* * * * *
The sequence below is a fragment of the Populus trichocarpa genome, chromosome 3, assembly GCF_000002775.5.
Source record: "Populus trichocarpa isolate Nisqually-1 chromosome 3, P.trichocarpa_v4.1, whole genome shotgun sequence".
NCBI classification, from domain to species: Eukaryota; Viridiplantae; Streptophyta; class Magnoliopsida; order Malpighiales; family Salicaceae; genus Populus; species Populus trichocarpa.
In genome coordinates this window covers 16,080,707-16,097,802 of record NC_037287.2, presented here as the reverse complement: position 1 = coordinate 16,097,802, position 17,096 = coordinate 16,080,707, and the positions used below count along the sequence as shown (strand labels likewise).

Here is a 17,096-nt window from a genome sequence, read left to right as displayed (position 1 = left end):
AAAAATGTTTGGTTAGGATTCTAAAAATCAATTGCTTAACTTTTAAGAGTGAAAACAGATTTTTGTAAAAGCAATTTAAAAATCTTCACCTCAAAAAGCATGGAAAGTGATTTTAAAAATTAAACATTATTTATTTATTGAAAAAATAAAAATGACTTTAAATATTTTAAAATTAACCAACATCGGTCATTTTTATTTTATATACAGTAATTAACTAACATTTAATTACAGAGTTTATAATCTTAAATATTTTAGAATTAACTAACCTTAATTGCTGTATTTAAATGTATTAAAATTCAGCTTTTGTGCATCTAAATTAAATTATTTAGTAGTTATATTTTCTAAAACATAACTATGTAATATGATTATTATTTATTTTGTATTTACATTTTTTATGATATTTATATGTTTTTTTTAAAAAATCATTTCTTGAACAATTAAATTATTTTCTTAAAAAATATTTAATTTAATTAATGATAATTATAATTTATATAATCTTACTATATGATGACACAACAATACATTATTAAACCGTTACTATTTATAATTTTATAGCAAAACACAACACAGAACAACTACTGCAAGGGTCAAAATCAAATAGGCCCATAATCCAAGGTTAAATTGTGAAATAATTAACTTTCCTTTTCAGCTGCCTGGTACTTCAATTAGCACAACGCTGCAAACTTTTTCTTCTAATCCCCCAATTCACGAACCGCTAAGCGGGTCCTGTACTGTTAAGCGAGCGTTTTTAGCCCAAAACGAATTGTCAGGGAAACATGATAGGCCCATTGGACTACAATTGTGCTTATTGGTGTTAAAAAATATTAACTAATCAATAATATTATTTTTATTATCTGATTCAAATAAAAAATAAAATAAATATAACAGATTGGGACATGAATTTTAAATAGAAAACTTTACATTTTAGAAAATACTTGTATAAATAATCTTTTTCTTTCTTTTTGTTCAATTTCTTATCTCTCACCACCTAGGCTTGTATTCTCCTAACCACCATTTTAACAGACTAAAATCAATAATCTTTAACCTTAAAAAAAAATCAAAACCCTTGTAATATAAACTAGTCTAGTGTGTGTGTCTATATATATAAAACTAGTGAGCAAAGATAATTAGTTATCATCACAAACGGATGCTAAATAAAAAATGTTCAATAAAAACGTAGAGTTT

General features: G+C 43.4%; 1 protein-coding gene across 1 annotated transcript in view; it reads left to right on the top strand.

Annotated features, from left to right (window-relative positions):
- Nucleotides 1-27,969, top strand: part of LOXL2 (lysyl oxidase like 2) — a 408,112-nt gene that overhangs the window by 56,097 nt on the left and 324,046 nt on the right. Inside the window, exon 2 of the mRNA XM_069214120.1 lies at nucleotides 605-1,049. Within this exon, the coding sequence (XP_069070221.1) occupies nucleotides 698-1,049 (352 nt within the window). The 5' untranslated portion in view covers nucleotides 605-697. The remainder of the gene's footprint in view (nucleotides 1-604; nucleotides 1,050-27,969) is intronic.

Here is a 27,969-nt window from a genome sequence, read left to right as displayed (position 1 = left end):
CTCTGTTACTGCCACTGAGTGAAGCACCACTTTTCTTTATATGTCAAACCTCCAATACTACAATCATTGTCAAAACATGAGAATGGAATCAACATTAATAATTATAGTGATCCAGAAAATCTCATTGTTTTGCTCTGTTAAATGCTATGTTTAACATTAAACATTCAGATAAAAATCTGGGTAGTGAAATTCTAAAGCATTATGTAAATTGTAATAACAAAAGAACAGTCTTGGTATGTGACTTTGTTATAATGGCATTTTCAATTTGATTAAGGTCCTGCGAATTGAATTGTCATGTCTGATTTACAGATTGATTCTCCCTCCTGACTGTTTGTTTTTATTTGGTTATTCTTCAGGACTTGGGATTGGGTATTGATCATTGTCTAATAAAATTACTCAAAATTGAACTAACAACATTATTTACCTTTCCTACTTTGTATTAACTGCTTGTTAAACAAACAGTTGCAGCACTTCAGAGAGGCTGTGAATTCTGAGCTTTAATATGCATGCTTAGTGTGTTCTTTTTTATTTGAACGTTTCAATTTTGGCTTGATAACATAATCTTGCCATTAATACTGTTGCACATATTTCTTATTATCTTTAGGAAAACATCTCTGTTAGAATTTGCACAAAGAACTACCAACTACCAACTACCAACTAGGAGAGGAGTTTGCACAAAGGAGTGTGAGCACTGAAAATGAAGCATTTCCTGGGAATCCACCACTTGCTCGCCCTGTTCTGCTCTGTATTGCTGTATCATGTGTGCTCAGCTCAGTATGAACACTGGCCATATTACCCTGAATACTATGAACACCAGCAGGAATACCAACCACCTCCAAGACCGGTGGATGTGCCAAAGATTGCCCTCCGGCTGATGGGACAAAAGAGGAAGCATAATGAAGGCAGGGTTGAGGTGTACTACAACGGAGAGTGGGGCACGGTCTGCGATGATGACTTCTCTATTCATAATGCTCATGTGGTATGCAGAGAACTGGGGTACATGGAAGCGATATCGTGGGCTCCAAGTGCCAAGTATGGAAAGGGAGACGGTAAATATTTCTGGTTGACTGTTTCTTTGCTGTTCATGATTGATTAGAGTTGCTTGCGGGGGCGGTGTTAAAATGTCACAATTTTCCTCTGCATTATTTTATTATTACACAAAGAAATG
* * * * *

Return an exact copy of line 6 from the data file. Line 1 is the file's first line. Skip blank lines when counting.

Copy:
AAAAATGTTTGGTTAGGATTCTAAAAATCAATTGCTTAACTTTTAAGAGTGAAAACAGATTTTTGTAAAAGCAATTTAAAAATCTTCACCTCAAAAAGCATGGAAAGTGATTTTAAAAATTAAACATTATTTATTTATTGAAAAAATAAAAATGACTTTAAATATTTTAAAATTAACCAACATCGGTCATTTTTATTTTATATACAGTAATTAACTAACATTTAATTACAGAGTTTATAATCTTAAATATTTTAGAATTAACTAACCTTAATTGCTGTATTTAAATGTATTAAAATTCAGCTTTTGTGCATCTAAATTAAATTATTTAGTAGTTATATTTTCTAAAACATAACTATGTAATATGATTATTATTTATTTTGTATTTACATTTTTTATGATATTTATATGTTTTTTTTAAAAAATCATTTCTTGAACAATTAAATTATTTTCTTAAAAAATATTTAATTTAATTAATGATAATTATAATTTATATAATCTTACTATATGATGACACAACAATACATTATTAAACCGTTACTATTTATAATTTTATAGCAAAACACAACACAGAACAACTACTGCAAGGGTCAAAATCAAATAGGCCCATAATCCAAGGTTAAATTGTGAAATAATTAACTTTCCTTTTCAGCTGCCTGGTACTTCAATTAGCACAACGCTGCAAACTTTTTCTTCTAATCCCCCAATTCACGAACCGCTAAGCGGGTCCTGTACTGTTAAGCGAGCGTTTTTAGCCCAAAACGAATTGTCAGGGAAACATGATAGGCCCATTGGACTACAATTGTGCTTATTGGTGTTAAAAAATATTAACTAATCAATAATATTATTTTTATTATCTGATTCAAATAAAAAATAAAATAAATATAACAGATTGGGACATGAATTTTAAATAGAAAACTTTACATTTTAGAAAATACTTGTATAAATAATCTTTTTCTTTCTTTTTGTTCAATTTCTTATCTCTCACCACCTAGGCTTGTATTCTCCTAACCACCATTTTAACAGACTAAAATCAATAATCTTTAACCTTAAAAAAAAATCAAAACCCTTGTAATATAAACTAGTCTAGTGTGTGTGTCTATATATATAAAACTAGTGAGCAAAGATAATTAGTTATCATCACAAACGGATGCTAAATAAAAAATGTTCAATAAAAACGTAGAGTTT